I’ve also been working on building my studio by providing scholarships to youth that may not otherwise be able to afford a private coach. While I don’t know what the future brings, I know that planning events for famous organizations, hit TV shows, running photoshoots, performing at birthday parties, and being all-round fabulous will never be a fulfilling as opening peoples minds through the power of the arts.

My dream is to start a foundation of the arts, not to fun theatres, but to fund projects that support LGBTQ+ and people of color actors, playwrights, and productions. I want to make the world, or at least my little corner, a little more colorful through art.

Great, so let’s dig a little deeper into the story – has it been an easy path overall and if not, what were the challenges you’ve had to overcome?
Nothing is ever a smooth road. There are always going to be people who don’t like you, your cause, or your power of speech. Change is slow, and it is a battle. I had to work hard to be where I am. I had to go against people who didn’t believe in me.

When you’re working your way up from nothing, the road will be hard. Nothing malicious, at least nit yet, but convincing people your cause is worth it can be a struggle. Always asked forgiveness, not permission, and luckily the product has always been incredible, where forgiveness wasn’t required. I am very lucky to have very supportive friends. My Fab 4. All four of us LGBTQ+ people of color.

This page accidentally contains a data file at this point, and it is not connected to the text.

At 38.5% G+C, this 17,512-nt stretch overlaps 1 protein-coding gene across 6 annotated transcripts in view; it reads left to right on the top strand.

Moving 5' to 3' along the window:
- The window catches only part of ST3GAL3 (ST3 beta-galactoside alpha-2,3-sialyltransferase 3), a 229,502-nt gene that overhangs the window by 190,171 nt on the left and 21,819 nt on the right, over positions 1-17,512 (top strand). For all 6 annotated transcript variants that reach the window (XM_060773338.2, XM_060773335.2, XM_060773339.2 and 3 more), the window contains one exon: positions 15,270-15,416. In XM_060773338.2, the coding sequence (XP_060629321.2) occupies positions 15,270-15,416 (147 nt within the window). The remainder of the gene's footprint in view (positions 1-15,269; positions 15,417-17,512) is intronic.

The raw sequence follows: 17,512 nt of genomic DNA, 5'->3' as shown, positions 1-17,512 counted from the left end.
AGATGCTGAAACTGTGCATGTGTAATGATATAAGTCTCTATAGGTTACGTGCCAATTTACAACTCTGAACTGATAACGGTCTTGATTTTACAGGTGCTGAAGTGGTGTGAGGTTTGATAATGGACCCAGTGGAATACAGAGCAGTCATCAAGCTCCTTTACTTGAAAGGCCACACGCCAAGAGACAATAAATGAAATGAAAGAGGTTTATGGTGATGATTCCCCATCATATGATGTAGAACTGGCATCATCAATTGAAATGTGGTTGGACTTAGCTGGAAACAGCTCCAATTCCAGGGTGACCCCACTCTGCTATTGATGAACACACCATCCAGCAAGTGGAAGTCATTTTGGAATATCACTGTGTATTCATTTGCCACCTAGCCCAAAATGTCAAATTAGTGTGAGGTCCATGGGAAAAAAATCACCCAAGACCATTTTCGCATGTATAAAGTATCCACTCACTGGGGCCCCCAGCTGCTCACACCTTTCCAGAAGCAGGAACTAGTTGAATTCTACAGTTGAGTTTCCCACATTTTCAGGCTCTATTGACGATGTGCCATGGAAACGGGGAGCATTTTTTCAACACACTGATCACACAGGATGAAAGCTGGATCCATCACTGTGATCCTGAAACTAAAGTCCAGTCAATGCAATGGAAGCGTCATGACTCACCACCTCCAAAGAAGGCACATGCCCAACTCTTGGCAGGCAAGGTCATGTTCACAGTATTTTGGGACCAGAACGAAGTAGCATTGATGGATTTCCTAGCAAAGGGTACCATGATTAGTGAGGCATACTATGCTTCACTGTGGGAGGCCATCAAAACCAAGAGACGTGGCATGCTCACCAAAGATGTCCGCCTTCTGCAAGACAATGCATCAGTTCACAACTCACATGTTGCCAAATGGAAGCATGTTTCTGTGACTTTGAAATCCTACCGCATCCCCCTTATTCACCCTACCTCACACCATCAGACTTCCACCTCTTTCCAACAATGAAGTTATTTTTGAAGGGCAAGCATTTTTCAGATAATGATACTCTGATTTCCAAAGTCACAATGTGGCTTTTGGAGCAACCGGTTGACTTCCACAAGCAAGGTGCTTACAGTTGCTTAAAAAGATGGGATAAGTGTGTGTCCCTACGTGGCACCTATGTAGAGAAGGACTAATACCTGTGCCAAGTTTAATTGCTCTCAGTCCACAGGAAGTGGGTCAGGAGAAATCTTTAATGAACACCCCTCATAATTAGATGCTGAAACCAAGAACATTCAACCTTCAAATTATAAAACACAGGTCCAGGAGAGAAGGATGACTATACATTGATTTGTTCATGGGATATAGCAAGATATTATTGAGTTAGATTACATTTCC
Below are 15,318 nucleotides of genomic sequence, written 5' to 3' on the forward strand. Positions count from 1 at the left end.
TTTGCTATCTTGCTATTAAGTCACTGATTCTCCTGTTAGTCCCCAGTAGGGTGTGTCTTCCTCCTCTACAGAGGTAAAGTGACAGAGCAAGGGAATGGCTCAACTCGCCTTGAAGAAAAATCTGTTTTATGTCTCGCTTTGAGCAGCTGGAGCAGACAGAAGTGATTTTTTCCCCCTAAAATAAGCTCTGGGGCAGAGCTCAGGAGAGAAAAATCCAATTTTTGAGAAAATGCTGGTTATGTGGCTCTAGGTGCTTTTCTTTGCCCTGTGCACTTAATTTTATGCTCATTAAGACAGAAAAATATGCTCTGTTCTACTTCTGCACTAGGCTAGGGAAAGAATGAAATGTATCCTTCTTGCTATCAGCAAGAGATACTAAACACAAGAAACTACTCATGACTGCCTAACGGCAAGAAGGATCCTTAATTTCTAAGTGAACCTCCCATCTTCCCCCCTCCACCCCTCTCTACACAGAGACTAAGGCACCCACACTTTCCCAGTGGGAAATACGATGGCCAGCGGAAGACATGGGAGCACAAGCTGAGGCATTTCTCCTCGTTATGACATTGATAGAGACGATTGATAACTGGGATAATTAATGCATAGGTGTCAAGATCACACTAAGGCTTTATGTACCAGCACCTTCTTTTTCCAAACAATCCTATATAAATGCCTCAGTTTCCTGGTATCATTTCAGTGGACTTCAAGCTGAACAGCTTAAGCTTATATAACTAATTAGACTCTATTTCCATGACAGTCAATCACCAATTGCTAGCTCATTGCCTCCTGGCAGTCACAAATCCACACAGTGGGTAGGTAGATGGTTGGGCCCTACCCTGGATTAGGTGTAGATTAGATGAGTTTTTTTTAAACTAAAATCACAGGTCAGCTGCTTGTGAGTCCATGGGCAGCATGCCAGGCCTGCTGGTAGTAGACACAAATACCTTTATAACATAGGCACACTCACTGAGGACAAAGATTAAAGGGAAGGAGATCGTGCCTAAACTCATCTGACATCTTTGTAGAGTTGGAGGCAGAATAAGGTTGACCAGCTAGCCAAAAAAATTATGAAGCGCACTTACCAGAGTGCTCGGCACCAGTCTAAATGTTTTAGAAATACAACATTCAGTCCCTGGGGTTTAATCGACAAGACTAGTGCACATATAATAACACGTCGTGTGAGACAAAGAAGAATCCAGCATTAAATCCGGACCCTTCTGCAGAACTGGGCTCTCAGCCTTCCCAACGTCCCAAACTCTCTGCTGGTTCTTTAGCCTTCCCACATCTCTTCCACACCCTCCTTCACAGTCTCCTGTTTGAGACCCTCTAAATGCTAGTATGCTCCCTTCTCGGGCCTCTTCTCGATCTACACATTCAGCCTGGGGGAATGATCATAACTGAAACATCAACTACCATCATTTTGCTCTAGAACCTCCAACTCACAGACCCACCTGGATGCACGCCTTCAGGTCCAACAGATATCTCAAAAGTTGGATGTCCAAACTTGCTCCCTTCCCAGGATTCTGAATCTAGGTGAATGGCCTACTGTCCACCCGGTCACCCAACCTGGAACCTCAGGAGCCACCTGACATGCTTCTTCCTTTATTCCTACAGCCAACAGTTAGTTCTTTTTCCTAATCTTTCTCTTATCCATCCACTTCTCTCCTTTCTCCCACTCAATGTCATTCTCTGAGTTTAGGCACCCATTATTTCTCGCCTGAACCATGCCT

Please tell us more about your work, what you are currently focused on and most proud of.
While I do work for a company, I myself am an independent contractor. If I have a vision, I will do whatever it takes to make it happen. I’ve been lucky enough to have had the support of my company in my latest projects, but I have worked with many organizations in order to make it happen.

My proudest accomplishment to date would have to be my coaching studio. Being able to give the youth the confidence to be who they are while they do what they love is something that stays with you for a long time. My proud vision is to start my foundation for the arts. With that, I will be able to open minds beyond my neck of the woods.

Do you look back particularly fondly on any memories from childhood?
My favorite childhood memory is the first time I took the stage. My aunt, who was a professional actress, was hired to play Pinocchio in a ballet production of Pinocchio. Their Jimny cricket couldn’t continue with the show, and she asked if I would step in. I agreed, and the rest was history.

I still remember stepping on that enormous stage and being in my own private dressing room. I wouldn’t be able to tell you if I was any good, or where the theatre was, but looking out into the audience for the first time is something I will never forget.

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Image Credit:
Photography Credit for the single upload: Natalie Smith